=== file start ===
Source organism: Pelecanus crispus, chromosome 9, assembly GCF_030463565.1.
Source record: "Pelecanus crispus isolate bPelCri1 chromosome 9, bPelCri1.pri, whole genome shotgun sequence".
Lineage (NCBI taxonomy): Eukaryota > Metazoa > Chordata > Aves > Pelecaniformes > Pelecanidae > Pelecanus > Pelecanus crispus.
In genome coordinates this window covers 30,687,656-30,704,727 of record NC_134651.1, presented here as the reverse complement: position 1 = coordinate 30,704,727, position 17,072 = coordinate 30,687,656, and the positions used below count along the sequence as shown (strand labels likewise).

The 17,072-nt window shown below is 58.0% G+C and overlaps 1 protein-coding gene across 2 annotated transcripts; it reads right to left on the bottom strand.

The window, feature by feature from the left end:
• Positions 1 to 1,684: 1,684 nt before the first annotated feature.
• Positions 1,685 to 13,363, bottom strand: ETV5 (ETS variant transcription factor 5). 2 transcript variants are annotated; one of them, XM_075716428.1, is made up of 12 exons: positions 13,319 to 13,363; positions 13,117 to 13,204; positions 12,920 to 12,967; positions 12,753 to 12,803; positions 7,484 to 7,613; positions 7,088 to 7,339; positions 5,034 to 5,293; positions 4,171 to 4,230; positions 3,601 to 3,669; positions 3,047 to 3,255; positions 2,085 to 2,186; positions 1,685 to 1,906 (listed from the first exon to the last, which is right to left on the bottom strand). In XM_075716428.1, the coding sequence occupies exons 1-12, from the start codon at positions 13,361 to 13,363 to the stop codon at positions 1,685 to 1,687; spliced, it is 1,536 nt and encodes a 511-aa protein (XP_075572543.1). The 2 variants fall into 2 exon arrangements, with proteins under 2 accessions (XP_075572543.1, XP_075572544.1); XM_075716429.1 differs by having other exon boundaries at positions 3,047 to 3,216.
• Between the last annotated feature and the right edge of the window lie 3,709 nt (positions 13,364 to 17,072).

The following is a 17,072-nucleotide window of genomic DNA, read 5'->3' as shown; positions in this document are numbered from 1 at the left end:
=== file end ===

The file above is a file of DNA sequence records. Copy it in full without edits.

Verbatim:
Source organism: Pelecanus crispus, chromosome 9, assembly GCF_030463565.1.
Source record: "Pelecanus crispus isolate bPelCri1 chromosome 9, bPelCri1.pri, whole genome shotgun sequence".
Lineage (NCBI taxonomy): Eukaryota > Metazoa > Chordata > Aves > Pelecaniformes > Pelecanidae > Pelecanus > Pelecanus crispus.
In genome coordinates this window covers 30,687,656-30,704,727 of record NC_134651.1, presented here as the reverse complement: position 1 = coordinate 30,704,727, position 17,072 = coordinate 30,687,656, and the positions used below count along the sequence as shown (strand labels likewise).

The 17,072-nt window shown below is 58.0% G+C and overlaps 1 protein-coding gene across 2 annotated transcripts; it reads right to left on the bottom strand.

The window, feature by feature from the left end:
• Positions 1 to 1,684: 1,684 nt before the first annotated feature.
• Positions 1,685 to 13,363, bottom strand: ETV5 (ETS variant transcription factor 5). 2 transcript variants are annotated; one of them, XM_075716428.1, is made up of 12 exons: positions 13,319 to 13,363; positions 13,117 to 13,204; positions 12,920 to 12,967; positions 12,753 to 12,803; positions 7,484 to 7,613; positions 7,088 to 7,339; positions 5,034 to 5,293; positions 4,171 to 4,230; positions 3,601 to 3,669; positions 3,047 to 3,255; positions 2,085 to 2,186; positions 1,685 to 1,906 (listed from the first exon to the last, which is right to left on the bottom strand). In XM_075716428.1, the coding sequence occupies exons 1-12, from the start codon at positions 13,361 to 13,363 to the stop codon at positions 1,685 to 1,687; spliced, it is 1,536 nt and encodes a 511-aa protein (XP_075572543.1). The 2 variants fall into 2 exon arrangements, with proteins under 2 accessions (XP_075572543.1, XP_075572544.1); XM_075716429.1 differs by having other exon boundaries at positions 3,047 to 3,216.
• Between the last annotated feature and the right edge of the window lie 3,709 nt (positions 13,364 to 17,072).

The following is a 17,072-nucleotide window of genomic DNA, read 5'->3' as shown; positions in this document are numbered from 1 at the left end: